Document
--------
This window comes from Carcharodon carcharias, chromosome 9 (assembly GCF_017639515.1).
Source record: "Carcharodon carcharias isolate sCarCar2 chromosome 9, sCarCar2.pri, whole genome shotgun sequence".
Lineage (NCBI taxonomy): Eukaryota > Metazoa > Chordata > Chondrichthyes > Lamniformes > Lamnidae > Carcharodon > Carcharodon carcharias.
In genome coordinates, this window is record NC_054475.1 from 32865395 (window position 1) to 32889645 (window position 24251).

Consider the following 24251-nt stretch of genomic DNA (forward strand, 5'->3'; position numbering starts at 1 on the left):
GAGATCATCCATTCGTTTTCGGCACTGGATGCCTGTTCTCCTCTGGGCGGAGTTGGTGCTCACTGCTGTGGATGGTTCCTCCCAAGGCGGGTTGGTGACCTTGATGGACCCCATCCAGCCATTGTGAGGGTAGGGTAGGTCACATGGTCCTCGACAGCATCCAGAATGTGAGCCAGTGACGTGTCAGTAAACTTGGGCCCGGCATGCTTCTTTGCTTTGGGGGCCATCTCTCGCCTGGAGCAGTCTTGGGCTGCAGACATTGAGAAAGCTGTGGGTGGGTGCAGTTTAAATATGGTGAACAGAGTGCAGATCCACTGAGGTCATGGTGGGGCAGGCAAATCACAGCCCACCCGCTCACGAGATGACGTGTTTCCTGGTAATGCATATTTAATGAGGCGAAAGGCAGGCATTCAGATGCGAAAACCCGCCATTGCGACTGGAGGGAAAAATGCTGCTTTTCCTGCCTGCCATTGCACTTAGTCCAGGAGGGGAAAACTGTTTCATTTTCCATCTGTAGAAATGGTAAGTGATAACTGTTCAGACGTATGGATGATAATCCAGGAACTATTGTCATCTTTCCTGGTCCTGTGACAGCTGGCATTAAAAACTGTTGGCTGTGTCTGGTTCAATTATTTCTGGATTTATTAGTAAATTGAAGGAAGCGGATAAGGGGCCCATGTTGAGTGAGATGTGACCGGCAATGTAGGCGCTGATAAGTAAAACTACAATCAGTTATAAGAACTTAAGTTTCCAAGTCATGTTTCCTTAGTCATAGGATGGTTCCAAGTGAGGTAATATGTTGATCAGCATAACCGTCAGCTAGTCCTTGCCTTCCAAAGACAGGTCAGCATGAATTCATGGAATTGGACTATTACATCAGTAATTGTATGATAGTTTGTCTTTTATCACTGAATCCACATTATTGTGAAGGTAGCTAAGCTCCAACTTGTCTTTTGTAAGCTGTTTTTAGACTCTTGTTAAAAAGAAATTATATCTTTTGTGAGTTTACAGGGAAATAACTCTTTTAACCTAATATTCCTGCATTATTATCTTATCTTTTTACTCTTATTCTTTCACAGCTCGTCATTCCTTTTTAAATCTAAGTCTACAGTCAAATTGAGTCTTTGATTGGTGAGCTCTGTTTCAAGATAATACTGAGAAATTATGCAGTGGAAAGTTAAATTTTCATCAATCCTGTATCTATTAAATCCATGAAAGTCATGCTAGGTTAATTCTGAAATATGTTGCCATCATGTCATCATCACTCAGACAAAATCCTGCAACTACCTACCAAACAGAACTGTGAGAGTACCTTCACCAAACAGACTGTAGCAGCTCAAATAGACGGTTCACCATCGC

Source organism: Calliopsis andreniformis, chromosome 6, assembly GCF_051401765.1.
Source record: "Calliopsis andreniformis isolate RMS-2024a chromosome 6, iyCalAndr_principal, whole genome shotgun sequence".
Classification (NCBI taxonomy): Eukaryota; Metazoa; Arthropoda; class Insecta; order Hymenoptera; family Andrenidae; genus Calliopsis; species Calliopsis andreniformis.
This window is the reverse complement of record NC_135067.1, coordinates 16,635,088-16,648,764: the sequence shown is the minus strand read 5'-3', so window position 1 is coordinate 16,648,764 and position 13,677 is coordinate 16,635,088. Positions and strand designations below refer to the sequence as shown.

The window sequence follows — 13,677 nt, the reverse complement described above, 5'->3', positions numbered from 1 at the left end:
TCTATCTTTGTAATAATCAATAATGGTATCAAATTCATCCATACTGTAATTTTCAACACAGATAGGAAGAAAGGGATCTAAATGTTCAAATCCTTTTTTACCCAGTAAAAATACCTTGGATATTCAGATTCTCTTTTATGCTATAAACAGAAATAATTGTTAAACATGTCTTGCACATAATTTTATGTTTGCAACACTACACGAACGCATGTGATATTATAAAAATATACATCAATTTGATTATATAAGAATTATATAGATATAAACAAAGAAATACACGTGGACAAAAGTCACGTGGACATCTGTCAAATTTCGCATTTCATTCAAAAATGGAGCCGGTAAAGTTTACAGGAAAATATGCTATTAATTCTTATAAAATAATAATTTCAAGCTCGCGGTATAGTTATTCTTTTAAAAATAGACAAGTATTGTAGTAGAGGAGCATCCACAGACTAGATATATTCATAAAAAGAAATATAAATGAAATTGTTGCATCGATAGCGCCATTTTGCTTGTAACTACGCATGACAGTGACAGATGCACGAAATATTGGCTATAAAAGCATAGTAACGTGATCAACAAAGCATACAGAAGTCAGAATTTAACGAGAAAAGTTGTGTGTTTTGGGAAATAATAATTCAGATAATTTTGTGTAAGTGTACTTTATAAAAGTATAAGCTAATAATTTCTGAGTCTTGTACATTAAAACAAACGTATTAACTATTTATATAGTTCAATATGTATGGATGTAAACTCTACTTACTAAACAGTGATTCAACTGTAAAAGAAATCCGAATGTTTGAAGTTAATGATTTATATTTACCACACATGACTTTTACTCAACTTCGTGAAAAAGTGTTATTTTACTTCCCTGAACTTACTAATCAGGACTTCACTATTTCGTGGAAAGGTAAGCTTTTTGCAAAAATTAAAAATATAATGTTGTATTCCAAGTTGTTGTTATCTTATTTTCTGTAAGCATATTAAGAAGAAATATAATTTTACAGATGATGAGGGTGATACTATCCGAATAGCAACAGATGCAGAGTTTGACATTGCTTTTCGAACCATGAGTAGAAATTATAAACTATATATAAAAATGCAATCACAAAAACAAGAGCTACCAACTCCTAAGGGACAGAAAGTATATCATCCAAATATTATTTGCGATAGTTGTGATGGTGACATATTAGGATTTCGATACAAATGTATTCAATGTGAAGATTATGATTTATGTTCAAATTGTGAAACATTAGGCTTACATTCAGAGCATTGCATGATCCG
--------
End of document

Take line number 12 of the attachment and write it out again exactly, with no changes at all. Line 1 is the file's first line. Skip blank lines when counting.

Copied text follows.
TCTATCTTTGTAATAATCAATAATGGTATCAAATTCATCCATACTGTAATTTTCAACACAGATAGGAAGAAAGGGATCTAAATGTTCAAATCCTTTTTTACCCAGTAAAAATACCTTGGATATTCAGATTCTCTTTTATGCTATAAACAGAAATAATTGTTAAACATGTCTTGCACATAATTTTATGTTTGCAACACTACACGAACGCATGTGATATTATAAAAATATACATCAATTTGATTATATAAGAATTATATAGATATAAACAAAGAAATACACGTGGACAAAAGTCACGTGGACATCTGTCAAATTTCGCATTTCATTCAAAAATGGAGCCGGTAAAGTTTACAGGAAAATATGCTATTAATTCTTATAAAATAATAATTTCAAGCTCGCGGTATAGTTATTCTTTTAAAAATAGACAAGTATTGTAGTAGAGGAGCATCCACAGACTAGATATATTCATAAAAAGAAATATAAATGAAATTGTTGCATCGATAGCGCCATTTTGCTTGTAACTACGCATGACAGTGACAGATGCACGAAATATTGGCTATAAAAGCATAGTAACGTGATCAACAAAGCATACAGAAGTCAGAATTTAACGAGAAAAGTTGTGTGTTTTGGGAAATAATAATTCAGATAATTTTGTGTAAGTGTACTTTATAAAAGTATAAGCTAATAATTTCTGAGTCTTGTACATTAAAACAAACGTATTAACTATTTATATAGTTCAATATGTATGGATGTAAACTCTACTTACTAAACAGTGATTCAACTGTAAAAGAAATCCGAATGTTTGAAGTTAATGATTTATATTTACCACACATGACTTTTACTCAACTTCGTGAAAAAGTGTTATTTTACTTCCCTGAACTTACTAATCAGGACTTCACTATTTCGTGGAAAGGTAAGCTTTTTGCAAAAATTAAAAATATAATGTTGTATTCCAAGTTGTTGTTATCTTATTTTCTGTAAGCATATTAAGAAGAAATATAATTTTACAGATGATGAGGGTGATACTATCCGAATAGCAACAGATGCAGAGTTTGACATTGCTTTTCGAACCATGAGTAGAAATTATAAACTATATATAAAAATGCAATCACAAAAACAAGAGCTACCAACTCCTAAGGGACAGAAAGTATATCATCCAAATATTATTTGCGATAGTTGTGATGGTGACATATTAGGATTTCGATACAAATGTATTCAATGTGAAGATTATGATTTATGTTCAAATTGTGAAACATTAGGCTTACATTCAGAGCATTGCATGATCCG